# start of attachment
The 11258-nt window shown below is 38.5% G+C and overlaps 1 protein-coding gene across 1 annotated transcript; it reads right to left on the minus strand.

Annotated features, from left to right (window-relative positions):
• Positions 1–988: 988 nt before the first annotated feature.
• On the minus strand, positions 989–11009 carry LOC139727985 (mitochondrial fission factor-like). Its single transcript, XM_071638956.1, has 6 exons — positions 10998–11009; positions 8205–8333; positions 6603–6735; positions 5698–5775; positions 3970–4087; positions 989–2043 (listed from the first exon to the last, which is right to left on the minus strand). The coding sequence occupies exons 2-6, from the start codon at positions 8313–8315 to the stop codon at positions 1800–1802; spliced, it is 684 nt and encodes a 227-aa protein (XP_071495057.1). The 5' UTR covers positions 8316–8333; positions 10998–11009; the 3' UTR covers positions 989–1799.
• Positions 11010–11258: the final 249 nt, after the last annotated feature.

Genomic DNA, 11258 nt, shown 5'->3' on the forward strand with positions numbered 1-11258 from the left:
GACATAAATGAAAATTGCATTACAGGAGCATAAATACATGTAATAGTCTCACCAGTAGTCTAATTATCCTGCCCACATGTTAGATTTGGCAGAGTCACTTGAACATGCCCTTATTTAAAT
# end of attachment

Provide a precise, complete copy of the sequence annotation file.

The 11258-nt window shown below is 38.5% G+C and overlaps 1 protein-coding gene across 1 annotated transcript; it reads right to left on the minus strand.

Annotated features, from left to right (window-relative positions):
• Positions 1–988: 988 nt before the first annotated feature.
• On the minus strand, positions 989–11009 carry LOC139727985 (mitochondrial fission factor-like). Its single transcript, XM_071638956.1, has 6 exons — positions 10998–11009; positions 8205–8333; positions 6603–6735; positions 5698–5775; positions 3970–4087; positions 989–2043 (listed from the first exon to the last, which is right to left on the minus strand). The coding sequence occupies exons 2-6, from the start codon at positions 8313–8315 to the stop codon at positions 1800–1802; spliced, it is 684 nt and encodes a 227-aa protein (XP_071495057.1). The 5' UTR covers positions 8316–8333; positions 10998–11009; the 3' UTR covers positions 989–1799.
• Positions 11010–11258: the final 249 nt, after the last annotated feature.

Genomic DNA, 11258 nt, shown 5'->3' on the forward strand with positions numbered 1-11258 from the left:
GACATAAATGAAAATTGCATTACAGGAGCATAAATACATGTAATAGTCTCACCAGTAGTCTAATTATCCTGCCCACATGTTAGATTTGGCAGAGTCACTTGAACATGCCCTTATTTAAAT